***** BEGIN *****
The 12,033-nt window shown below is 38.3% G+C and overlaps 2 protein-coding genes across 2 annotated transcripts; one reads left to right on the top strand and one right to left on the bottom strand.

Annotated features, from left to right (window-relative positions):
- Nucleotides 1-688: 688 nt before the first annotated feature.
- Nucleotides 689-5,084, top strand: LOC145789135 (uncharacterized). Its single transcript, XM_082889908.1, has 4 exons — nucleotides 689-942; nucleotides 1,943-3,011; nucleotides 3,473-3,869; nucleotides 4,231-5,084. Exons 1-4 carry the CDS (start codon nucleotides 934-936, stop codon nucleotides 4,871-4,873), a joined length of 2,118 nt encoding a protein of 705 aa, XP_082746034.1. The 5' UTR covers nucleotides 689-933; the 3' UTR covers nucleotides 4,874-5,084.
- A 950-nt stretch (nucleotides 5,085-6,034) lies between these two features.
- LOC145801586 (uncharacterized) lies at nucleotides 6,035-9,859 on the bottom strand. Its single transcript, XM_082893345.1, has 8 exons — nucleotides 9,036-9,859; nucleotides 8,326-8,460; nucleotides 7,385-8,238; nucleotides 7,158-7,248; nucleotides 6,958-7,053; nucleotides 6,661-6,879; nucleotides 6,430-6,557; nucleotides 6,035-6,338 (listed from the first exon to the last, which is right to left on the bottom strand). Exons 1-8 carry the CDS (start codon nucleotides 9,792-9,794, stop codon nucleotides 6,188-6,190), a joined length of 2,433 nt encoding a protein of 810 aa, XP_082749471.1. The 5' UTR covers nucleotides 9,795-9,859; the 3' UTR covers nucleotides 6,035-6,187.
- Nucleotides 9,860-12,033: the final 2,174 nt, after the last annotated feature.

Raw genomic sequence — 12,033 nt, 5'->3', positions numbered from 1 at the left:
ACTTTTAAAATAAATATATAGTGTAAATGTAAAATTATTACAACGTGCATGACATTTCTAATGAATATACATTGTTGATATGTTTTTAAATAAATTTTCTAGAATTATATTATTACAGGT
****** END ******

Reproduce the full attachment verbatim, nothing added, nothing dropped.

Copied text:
The 12,033-nt window shown below is 38.3% G+C and overlaps 2 protein-coding genes across 2 annotated transcripts; one reads left to right on the top strand and one right to left on the bottom strand.

Annotated features, from left to right (window-relative positions):
- Nucleotides 1-688: 688 nt before the first annotated feature.
- Nucleotides 689-5,084, top strand: LOC145789135 (uncharacterized). Its single transcript, XM_082889908.1, has 4 exons — nucleotides 689-942; nucleotides 1,943-3,011; nucleotides 3,473-3,869; nucleotides 4,231-5,084. Exons 1-4 carry the CDS (start codon nucleotides 934-936, stop codon nucleotides 4,871-4,873), a joined length of 2,118 nt encoding a protein of 705 aa, XP_082746034.1. The 5' UTR covers nucleotides 689-933; the 3' UTR covers nucleotides 4,874-5,084.
- A 950-nt stretch (nucleotides 5,085-6,034) lies between these two features.
- LOC145801586 (uncharacterized) lies at nucleotides 6,035-9,859 on the bottom strand. Its single transcript, XM_082893345.1, has 8 exons — nucleotides 9,036-9,859; nucleotides 8,326-8,460; nucleotides 7,385-8,238; nucleotides 7,158-7,248; nucleotides 6,958-7,053; nucleotides 6,661-6,879; nucleotides 6,430-6,557; nucleotides 6,035-6,338 (listed from the first exon to the last, which is right to left on the bottom strand). Exons 1-8 carry the CDS (start codon nucleotides 9,792-9,794, stop codon nucleotides 6,188-6,190), a joined length of 2,433 nt encoding a protein of 810 aa, XP_082749471.1. The 5' UTR covers nucleotides 9,795-9,859; the 3' UTR covers nucleotides 6,035-6,187.
- Nucleotides 9,860-12,033: the final 2,174 nt, after the last annotated feature.

Raw genomic sequence — 12,033 nt, 5'->3', positions numbered from 1 at the left:
ACTTTTAAAATAAATATATAGTGTAAATGTAAAATTATTACAACGTGCATGACATTTCTAATGAATATACATTGTTGATATGTTTTTAAATAAATTTTCTAGAATTATATTATTACAGGT